By the end of World War I, Paus was already firmly established in the pantheon of successful American illustrators. Indeed, periodicals aimed at commercial artists and those who commissioned them were already singing Paus’s praises as early as 1912. "He was, above all else, a versatile graphic communicator ready and able to adjust his approach to the sensibilities of the assignment." He made substantial contributions to several aspects of illustration, from delicate watercolours for children’s books to powerful images and striking compositions for posters, and from vibrant art for magazine covers to the creation of comic strips. According to one magazine profile,
“He is extremely adaptable to any age, but is reserved except when in the company of intimate friends, and it takes time to know and appreciate the exceptional merits of this talented and overly modest artist.”
As was the case with many great illustrators of his day, Paus had not only a certain innate ability but also a reliable and strong technique. He was, according to Graphic Arts, a sure and thorough draftsman, with “a fine sense of colour and a maker of absolutely practical advertising pictures in a truly artistic manner.”
Due to his popularity he was afforded the luxury of choosing assignments that suited him. Paus continued to build his reputation, finding it “conducive to be able to select such commissions as are most interesting and best-suited to his qualifications.” He showed a level of commitment to his advertising work that was in many respects, at the vanguard of the changing look of advertisements—in stark contrast to the adds turned out by the studio. He believed that “as much art belongs in advertising design as in a magazine cover, and he puts it there with the keen graphic touch, appreciation for color, and sense of correct values that are possessions of his and few others.” He received commissions for Willys Overland Cars, American Radiator Company, A & P and Certain-teed.
He was also hired to illustrated covers and interiors for Pictorial Review, Collier's, Liberty, Ladies' Home Journal, American Magazine, Life, Woman's Home Companion, Popular Science, Country Life, as well as several books.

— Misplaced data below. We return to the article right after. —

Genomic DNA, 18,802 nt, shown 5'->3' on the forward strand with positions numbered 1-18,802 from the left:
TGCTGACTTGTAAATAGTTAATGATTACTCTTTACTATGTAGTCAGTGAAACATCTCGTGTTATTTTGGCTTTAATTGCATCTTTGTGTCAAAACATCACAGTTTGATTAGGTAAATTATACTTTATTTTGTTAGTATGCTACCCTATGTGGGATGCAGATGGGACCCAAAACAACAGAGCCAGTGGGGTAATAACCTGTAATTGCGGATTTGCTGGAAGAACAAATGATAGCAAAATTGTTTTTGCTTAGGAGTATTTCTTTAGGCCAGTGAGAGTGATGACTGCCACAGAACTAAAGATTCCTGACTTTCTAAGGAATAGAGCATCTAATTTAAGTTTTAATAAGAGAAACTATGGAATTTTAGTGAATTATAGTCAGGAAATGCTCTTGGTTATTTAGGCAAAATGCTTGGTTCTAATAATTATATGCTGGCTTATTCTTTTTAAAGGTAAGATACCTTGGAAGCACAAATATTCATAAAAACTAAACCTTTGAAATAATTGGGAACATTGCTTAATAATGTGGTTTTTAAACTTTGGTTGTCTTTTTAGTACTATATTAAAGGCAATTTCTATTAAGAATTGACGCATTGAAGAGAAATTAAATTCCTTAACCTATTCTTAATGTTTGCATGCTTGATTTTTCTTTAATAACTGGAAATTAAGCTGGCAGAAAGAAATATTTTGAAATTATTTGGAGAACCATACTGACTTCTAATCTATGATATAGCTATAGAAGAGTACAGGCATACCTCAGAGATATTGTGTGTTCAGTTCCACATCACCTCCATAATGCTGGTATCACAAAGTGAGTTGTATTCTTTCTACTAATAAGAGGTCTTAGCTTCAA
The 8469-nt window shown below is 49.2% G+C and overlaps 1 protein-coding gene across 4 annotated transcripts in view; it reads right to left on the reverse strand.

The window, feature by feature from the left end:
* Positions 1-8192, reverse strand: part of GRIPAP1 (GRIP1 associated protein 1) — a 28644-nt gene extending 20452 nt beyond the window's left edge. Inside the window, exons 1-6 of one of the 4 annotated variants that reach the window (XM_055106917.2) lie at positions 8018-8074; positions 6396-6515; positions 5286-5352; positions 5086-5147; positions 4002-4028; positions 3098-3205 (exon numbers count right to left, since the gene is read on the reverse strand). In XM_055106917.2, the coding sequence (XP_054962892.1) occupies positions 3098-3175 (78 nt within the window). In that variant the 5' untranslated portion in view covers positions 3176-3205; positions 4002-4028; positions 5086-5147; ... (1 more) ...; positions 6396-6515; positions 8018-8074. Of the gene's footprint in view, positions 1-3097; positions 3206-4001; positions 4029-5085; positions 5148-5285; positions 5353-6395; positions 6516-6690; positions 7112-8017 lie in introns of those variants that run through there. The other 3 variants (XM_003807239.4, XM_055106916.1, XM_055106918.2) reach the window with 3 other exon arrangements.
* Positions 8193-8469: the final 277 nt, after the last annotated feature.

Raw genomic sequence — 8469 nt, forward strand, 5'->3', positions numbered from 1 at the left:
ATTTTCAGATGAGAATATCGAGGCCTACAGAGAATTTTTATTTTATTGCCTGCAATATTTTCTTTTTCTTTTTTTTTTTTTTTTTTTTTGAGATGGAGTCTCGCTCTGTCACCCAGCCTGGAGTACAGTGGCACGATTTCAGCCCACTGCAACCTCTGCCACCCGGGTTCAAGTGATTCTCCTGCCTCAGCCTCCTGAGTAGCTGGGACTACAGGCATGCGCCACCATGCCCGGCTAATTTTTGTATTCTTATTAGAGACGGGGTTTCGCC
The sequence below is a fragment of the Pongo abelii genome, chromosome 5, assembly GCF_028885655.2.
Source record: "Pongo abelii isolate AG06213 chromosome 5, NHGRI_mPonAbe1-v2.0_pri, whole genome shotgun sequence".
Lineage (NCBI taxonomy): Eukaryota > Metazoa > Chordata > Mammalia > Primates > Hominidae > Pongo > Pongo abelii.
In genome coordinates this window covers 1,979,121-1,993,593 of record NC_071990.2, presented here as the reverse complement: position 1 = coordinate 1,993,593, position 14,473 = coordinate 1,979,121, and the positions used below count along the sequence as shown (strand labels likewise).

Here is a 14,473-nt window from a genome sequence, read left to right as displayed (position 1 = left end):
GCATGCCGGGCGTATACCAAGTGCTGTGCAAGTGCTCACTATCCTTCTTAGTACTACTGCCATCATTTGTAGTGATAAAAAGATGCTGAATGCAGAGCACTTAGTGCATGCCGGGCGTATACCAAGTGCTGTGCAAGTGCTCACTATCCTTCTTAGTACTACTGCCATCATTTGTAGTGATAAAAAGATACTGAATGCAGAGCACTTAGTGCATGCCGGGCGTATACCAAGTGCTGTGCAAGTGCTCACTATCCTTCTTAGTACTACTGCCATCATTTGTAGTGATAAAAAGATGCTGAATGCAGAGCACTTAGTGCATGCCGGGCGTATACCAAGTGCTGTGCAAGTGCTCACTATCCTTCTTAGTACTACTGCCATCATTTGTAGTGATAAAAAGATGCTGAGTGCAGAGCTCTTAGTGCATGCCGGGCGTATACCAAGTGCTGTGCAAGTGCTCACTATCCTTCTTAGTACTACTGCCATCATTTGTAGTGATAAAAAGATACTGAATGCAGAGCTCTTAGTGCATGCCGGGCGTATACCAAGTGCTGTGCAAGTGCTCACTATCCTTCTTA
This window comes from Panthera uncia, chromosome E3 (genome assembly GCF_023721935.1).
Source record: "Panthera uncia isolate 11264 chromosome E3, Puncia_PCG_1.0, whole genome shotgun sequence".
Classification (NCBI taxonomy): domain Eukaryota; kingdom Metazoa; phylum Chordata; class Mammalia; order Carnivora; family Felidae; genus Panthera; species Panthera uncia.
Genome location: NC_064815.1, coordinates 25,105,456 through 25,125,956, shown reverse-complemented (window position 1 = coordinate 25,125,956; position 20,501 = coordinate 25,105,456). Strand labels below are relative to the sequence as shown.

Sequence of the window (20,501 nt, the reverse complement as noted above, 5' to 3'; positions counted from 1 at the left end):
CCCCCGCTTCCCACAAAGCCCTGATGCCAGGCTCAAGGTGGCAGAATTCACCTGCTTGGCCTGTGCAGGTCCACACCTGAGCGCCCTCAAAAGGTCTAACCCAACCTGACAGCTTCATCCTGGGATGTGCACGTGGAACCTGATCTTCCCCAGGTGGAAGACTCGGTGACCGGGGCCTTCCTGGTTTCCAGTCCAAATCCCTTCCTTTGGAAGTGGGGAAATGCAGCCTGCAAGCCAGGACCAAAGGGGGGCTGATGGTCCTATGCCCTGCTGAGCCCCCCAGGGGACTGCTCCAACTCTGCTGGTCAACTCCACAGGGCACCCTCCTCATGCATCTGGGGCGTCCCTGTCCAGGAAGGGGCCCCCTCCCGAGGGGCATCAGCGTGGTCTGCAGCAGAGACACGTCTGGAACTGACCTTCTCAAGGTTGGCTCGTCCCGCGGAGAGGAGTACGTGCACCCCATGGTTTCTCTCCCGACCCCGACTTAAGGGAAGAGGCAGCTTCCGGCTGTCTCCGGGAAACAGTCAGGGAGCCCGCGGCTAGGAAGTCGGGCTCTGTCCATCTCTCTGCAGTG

Paus would immerse himself in attention to detail, far beyond careful reading of the manuscript. His covers for Popular Science showed that he was well versed enough in the cutting edge of science to provide a viable and artistic representation of scientific advances. His designs became closely associated with Popular Science, and he produced all their covers from mid-1927 to early 1931.
Even during this period, Paus was readily adaptable and far from a slave to the technical constraints associated with the magazine. In the series “Notable American Illustrators,” Walker Engraving Company spotlighted Paus “because his color is as daring as the scale of his monumental figures. (Daring—but beautifully arranged.)” His colours were “daring” to the point of being truly vibrant. Such vivid colours were achieved by his manipulation of traditional media, allowing for a concentration of the pigment that made his colour choices stand out.
Paus wore a visor while working to keep ambient light from diffusing his perception of the colour he had just laid down—and as an aid to keep him focused at the task at hand. For subjects involving single figures, he would usually work directly from life, often posing his wife from whom, according to a story in Redbook in January 1929, “the wearing and draping of clothes amounts to an art.”
A New York Tribune article lists Paus’ hobbies as designing and building furniture in the summer and playing billiards in the winter—activities that require precision, craftsmanship, foresight and patience. Likewise, these characters continually show themselves in Paus’ illustration work.
Herbert Paus died in 1944, aged 84. "Over 50 years after his death, the broad imaginative appeal of Paus’ artwork remains are fresh to the eye today."
Reading Recommendations & Content Considerations
The Art of Herbert Paus